Rights Worker to Run as CPP Commune Chief Candidate

Chhay Thy, who has worked for years to shed light on abuses either caused or neglected by the Ratanakkiri provincial government as a monitor for rights group Adhoc, has suddenly changed his tune about the ruling party.

When Interior Minister Sar Kheng lambasted provincial governor Thong Savorn on Monday for lying in order to skip a meeting with government ministers, Mr. Thy jumped to his defense, saying the governor had overseen vast improvements in the province.

What he didn’t mention is that he has set his sights on becoming a ruling party commune chief in the province’s O’yadaw district and plans to run in elections scheduled for June this year.

“I will resign from Adhoc soon to stand as the commune chief candidate for the CPP and join the upcoming commune election,” he said on Tuesday, noting that he had yet to formally submit his resignation.

“I have decided to join the CPP because we have seen this party make many reforms, and we think that their new reforms will be able to build the country and make it better for poor people,” he added.

Mr. Thy has been a constant critic in recent years of what he previously described as the government’s failure to protect land and natural resources, help impoverished indigenous minorities or control the activity of private firms with mining and land concessions.

His efforts to educate locals on their rights were sometimes blocked by authorities, and he often spoke up for journalists or activists who ran into similar trouble.

Pen Bonnar, who previously worked for Adhoc in Ratanakkiri, but moved to Phnom Penh to be a senior investigator after years of threats related to his work, said little had improved in the province, despite his colleague’s change of heart.

“We have not seen any real reforms and obviously the results of the reforms are still limited in remote areas, and most local people are still waiting to see the new reforms announced by the ruling party,” Mr. Bonnar said on Tuesday.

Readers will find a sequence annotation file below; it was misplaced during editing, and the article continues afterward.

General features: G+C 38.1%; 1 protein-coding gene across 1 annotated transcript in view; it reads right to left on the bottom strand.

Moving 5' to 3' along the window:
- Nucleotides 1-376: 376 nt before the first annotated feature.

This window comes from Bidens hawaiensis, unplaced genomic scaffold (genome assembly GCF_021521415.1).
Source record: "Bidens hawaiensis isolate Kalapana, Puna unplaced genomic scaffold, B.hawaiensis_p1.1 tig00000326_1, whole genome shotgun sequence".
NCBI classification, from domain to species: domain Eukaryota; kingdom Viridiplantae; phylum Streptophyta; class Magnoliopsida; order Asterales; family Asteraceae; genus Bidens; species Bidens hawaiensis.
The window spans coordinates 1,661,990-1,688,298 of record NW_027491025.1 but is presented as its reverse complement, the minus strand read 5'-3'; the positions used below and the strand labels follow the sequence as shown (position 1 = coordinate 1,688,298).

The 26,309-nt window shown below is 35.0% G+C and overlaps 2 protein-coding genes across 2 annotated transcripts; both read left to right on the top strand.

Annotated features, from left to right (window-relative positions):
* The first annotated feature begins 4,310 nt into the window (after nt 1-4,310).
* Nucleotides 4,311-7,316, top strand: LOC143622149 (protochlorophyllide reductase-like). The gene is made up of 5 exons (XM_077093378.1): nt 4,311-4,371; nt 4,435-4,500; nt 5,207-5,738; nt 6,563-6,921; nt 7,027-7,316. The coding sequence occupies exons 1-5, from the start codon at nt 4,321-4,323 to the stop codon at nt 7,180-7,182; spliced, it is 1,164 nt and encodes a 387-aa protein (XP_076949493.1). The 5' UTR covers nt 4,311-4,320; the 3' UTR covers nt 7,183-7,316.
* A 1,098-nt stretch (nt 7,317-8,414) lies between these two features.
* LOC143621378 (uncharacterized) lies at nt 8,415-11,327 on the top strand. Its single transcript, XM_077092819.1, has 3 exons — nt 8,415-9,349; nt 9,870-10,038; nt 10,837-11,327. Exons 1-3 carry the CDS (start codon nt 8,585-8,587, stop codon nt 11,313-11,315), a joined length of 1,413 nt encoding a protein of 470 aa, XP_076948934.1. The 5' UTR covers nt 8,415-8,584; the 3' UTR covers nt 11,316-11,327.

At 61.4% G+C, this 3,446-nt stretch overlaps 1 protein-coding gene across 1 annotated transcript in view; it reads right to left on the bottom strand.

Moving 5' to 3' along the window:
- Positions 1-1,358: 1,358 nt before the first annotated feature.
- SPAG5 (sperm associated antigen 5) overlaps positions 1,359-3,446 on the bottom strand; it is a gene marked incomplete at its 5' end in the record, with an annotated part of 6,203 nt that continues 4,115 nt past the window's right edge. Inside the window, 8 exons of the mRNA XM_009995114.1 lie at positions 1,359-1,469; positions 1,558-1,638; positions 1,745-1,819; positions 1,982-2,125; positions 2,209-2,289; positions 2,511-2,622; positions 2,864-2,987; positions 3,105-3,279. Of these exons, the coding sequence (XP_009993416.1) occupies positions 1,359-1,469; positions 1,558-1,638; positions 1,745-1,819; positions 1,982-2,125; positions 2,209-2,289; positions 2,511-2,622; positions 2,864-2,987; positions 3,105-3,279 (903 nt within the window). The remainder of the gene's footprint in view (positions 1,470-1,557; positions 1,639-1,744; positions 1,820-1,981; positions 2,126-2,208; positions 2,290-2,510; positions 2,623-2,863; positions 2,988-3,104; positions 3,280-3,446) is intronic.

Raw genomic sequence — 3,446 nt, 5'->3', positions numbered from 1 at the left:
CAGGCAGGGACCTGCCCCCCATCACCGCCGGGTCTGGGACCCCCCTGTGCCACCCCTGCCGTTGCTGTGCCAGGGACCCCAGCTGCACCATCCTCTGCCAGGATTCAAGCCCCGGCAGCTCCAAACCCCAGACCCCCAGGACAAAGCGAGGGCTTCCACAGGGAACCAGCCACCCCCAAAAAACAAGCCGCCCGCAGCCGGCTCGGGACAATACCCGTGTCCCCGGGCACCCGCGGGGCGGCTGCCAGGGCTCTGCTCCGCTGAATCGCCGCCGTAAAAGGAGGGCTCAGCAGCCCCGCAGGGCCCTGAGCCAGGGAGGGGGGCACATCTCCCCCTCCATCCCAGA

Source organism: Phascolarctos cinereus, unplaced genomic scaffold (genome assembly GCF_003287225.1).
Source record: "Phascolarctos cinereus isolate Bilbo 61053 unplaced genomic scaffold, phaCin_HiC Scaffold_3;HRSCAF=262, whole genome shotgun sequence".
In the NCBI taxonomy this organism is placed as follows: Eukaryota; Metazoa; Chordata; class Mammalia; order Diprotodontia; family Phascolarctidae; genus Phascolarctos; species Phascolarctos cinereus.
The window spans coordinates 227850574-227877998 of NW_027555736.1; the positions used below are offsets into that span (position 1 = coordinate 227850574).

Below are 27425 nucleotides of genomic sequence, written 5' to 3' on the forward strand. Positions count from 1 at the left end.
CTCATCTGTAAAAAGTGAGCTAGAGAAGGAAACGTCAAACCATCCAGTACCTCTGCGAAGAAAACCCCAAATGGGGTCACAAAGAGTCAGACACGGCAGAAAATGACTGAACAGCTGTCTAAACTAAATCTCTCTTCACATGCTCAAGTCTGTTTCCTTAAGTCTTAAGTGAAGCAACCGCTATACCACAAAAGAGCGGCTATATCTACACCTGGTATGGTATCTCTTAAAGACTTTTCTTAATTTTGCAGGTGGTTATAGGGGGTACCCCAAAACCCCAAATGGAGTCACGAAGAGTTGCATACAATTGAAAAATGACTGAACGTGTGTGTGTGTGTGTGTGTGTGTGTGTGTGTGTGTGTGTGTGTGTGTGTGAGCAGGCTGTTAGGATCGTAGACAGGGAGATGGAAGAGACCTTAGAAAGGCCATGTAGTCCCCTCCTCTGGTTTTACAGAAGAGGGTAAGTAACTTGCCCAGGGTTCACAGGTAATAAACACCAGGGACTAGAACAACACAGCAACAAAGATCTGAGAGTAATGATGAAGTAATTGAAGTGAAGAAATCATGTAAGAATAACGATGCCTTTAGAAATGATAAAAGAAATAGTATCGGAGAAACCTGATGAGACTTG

“We have seen that some powerful people and some oknhas are involved in many crimes, but up until now we have not seen them arrested and brought to be condemned before the law.”

Asked why Mr. Thy might have gone from railing against the government to joining it, Mr. Bonnar said only that it was his right to pursue politics.

Sam Chankea, a spokesman for Adhoc, said Mr. Thy had yet to formally resign, but that administrators at the NGO, which is meant to maintain political neutrality, would hold a meeting today to discuss the situation.

“The management committee will meet with him tomorrow afternoon,” Mr. Chankea said. “In principle, when he submits his resignation or if we dismiss him, he can’t speak on behalf of Adhoc.”

“He hasn’t officially decided whether to work with the CPP,” he added. “Even though it’s not yet official, he must make a definite decision.”

Adhoc was rocked last year due to its involvement in a case centered on an alleged mistress of deputy opposition leader Kem Sokha.

Four of its senior officials have been jailed for 250 days for allegedly bribing the woman to deny the affair, though they claim the $204 they gave her was part of their standard legal support package.

The group’s longtime president, Thun Saray, left the country amid the scandal and is now living in Canada.

(Additional reporting by Chhorn Phearun)

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